Everyone in China bribes everyone all the time – presenter Jon Faine on the ABC 774 morning show
The ABC does not do advertising. The ABC does promotions. – Unknown presenter on ABC drive program
THE Australian Broadcasting Corporation is a sacrosanct institution in Australia. Both its employees and the public – who, by estimates, contribute eight cents per head to keep it alive – have a sense of ownership about the corporation.
Given recent trends, the ABC, a service funded by taxes, seems to be gearing up for advertising – even though it would take an act of parliament for it to be able to go ahead. The statements above are just two of many reasons why I think this is on the corporation’s radar.
The first statement is that of a shock jock, a statement designed to tickle the latent feelings against foreigners resident in the underbelly of Australian society. People like Sydney shock-jock Alan Jones use such devices to increase audience share. Nobody else could characterise China, a society of 1.2 billion people, in such a careless manner.
It is also an indication that the ABC has sunk so low that statements like this go unnoticed.
But why should the ABC be bothered about ratings? After all, the public picks up the tab. There is one possible reason: the only TV or radio station that is bothered about ratings is the one that’s looking to attract advertising.
The second statement is pure spin. It seeks to mask the fact that, from dawn to dusk, the ABC has a constant stream of advertising. The ad slots are so numerous that at times, on TV at least, programs begin as much as five minutes behind schedule.
In one way, this saves ABC presenters quite a bit of work. On a given day, there are any number of radio and TV programs which need to be plugged. On Thursday mornings, for example, there is a plug for Insiders, a political talkfest on TV on Sunday.
Never mind if some other political commentator can provide more incisive or erudite commentary, given that Barrie Cassidy presents Insiders, of necessity one has to listen to him.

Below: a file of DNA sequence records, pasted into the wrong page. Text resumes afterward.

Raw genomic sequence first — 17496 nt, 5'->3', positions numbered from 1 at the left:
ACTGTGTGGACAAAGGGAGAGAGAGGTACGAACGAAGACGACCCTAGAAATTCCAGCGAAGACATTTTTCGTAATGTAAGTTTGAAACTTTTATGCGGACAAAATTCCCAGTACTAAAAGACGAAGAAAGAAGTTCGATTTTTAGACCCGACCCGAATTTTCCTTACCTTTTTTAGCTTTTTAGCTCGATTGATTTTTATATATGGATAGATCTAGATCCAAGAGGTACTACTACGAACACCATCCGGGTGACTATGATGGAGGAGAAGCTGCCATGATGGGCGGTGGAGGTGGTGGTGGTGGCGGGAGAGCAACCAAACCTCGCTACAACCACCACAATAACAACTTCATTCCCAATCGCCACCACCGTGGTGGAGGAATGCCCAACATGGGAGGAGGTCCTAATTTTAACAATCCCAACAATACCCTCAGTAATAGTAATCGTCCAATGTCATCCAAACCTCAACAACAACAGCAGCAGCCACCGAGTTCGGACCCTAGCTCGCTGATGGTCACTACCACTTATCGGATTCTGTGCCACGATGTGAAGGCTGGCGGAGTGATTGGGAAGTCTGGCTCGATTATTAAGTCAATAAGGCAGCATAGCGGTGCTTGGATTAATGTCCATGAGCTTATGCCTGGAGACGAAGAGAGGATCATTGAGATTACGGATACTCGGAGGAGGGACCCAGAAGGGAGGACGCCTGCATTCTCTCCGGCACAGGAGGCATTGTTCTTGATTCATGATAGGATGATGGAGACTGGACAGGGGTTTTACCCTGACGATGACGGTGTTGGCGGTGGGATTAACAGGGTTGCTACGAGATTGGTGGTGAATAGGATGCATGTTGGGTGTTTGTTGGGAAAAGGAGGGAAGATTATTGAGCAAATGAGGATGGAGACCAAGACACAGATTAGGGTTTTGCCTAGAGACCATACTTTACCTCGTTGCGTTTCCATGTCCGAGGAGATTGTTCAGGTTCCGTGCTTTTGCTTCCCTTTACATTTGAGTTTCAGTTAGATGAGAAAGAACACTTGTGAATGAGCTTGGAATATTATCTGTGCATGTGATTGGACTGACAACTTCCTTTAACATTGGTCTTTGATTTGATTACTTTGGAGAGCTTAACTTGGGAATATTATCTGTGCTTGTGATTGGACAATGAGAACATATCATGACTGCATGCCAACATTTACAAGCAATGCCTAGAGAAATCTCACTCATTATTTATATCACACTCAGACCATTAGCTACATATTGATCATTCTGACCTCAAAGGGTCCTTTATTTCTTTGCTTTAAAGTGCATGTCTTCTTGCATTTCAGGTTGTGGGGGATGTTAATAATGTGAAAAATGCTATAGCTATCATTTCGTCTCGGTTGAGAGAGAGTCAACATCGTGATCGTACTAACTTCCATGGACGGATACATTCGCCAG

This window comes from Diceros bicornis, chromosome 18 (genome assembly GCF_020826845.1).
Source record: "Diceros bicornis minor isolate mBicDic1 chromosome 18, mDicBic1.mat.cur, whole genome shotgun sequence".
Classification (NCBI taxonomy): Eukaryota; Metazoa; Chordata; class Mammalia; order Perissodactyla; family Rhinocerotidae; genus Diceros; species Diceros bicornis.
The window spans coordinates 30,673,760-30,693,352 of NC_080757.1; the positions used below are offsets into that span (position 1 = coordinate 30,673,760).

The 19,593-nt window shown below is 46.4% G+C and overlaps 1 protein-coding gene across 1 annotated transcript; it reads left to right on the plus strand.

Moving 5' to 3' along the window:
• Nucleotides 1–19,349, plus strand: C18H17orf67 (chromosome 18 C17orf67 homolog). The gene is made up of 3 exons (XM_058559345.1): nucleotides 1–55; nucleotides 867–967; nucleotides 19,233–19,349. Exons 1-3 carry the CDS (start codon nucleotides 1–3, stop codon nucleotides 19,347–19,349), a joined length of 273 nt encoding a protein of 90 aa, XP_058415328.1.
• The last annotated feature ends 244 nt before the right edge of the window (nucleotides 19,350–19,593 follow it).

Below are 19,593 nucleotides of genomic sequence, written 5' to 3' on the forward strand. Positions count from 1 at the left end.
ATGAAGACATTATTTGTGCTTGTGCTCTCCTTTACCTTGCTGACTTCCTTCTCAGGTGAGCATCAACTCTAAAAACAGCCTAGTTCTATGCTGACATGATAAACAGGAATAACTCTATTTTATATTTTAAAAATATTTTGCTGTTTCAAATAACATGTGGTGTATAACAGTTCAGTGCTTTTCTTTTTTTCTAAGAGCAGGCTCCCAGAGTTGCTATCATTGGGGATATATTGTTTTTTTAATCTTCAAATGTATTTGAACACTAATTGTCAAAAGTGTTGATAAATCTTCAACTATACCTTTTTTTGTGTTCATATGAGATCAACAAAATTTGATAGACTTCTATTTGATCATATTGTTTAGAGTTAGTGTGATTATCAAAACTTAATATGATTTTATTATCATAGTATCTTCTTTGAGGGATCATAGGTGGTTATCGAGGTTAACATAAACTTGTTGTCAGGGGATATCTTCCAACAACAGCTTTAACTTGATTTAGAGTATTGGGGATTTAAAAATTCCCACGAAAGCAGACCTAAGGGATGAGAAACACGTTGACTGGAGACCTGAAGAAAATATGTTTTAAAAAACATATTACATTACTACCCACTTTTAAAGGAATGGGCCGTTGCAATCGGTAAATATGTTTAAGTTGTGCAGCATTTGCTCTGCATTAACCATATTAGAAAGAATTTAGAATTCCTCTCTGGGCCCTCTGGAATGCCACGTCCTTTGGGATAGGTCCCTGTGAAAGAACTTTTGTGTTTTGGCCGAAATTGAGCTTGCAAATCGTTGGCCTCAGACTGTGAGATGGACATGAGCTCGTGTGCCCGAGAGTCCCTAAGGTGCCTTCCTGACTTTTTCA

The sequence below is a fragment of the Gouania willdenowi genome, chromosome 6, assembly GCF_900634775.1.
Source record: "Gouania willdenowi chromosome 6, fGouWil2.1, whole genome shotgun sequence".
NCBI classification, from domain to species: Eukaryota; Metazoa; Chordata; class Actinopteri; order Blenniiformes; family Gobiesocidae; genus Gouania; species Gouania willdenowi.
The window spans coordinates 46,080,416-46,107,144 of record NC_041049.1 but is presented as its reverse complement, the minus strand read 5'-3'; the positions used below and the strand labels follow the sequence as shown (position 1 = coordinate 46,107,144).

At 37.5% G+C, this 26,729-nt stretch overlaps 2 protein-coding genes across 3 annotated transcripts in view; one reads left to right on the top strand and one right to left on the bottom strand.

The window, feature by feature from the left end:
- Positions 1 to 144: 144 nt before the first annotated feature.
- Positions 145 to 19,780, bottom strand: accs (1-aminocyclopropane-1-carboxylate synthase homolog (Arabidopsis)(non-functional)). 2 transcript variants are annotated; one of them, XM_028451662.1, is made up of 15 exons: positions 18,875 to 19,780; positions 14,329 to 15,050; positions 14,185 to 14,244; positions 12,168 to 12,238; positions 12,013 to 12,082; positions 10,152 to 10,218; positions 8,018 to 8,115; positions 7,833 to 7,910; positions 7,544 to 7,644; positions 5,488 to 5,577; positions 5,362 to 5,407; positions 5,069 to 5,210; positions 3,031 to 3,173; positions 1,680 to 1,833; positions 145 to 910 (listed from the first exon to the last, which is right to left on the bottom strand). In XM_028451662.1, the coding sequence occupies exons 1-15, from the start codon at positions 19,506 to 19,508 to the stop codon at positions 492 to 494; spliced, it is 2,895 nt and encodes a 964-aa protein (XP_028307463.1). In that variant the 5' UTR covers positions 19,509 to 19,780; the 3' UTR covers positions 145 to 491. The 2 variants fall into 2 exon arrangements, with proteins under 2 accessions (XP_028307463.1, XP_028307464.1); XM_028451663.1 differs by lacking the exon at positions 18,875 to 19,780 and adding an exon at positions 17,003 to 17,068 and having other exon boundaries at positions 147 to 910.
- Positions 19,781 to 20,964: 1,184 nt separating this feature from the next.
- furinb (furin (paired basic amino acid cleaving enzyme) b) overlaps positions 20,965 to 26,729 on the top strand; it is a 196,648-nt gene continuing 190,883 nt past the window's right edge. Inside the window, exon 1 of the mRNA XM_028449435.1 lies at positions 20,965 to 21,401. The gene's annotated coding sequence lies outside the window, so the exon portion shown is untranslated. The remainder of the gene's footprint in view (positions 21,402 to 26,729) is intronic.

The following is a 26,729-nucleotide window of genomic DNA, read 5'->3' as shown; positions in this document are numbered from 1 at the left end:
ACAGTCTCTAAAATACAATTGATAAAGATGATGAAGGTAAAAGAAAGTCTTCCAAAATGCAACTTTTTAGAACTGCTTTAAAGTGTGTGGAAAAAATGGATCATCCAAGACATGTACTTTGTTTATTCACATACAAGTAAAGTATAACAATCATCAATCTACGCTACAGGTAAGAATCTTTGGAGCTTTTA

On Wednesdays earlier this year, one had to endure an interview with someone from the Chaser team – the plug was mandatory as the Chaser team had a TV program on ABC the same night.
The ABC’s ads about its own services apart, there is a constant stream of media releases from the ABC about the same programs sent to other media outlets.
A few months back, when Phillip Adams was interviewing ABC chief executive Mark Scott to mark the latter’s completion of three years in the post, Adams made a telling statement – that there had been little or no controversy during those three years.
Except, of course, the controversy over the Chaser’s now infamous “make a realistic wish foundation” skit.
The fact that Scott’s reign has been free of controversy is again a good omen for advertisers – no advertiser likes controversy of the type the Chaser provides.
Scott’s reaction to the Chaser incident would also have served to reassure any potential advertiser – he doused any possible flame by demoting an executive over what was a perfectly harmless skit. Advertisers love that kind of thing – it means that the man upstairs is sensitive to what causes public controversy and is willing to step in to make the majority happy.
An additional fact to note is that over the last three or four years, there has been a steady change in the type of people who present programs on the ABC; some of the newcomers, like Lindy Burns for example, are so light-headed in their approach as to be silly. But this kind of anodyne, unquestioning approach is precisely what big corporations look for when planning how to spend their media budgets.
For me, what has cemented the conclusion that the appearance of advertising on the ABC is only a matter of time, was the Gruen Transfer on ABC TV. Whether the program was a management idea or came from the head of Wil Andersen is immaterial – it was the ideal vehicle to test how people would react to having what was blatant advertising on the ABC.
No doubt Andersen expected to be able to use his plentiful wit and satire to poke fun at the world of advertising, much in the manner that he did on The Glass House. But he did not factor in the skills of his regular panel members, Russell Howcroft and Todd Sampson, who hijacked the show very cleverly and used it to their own ends.
Though the ABC does try to avoid gratuitously mentioning the names of companies – to the extent that it calls Melbourne’s second football ground Docklands even though the ground’s owners sell naming rights to a different company each year – Howcroft and Sampson managed to get quite a few commercial entities considerable mileage.
The ABC, apparently, was not in any way upset about this, with the only kerfuffle being a ban on showing an ad that it deemed to be too confronting; the ad was available for viewing online. The program did quite well in terms of viewership and that would have been encouraging.
The ABC has a good example in the shape of SBS – the latter has introduced advertising in the same manner that one boils a frog. No doubt the same methods will be resorted to by Aunty a few years down the track.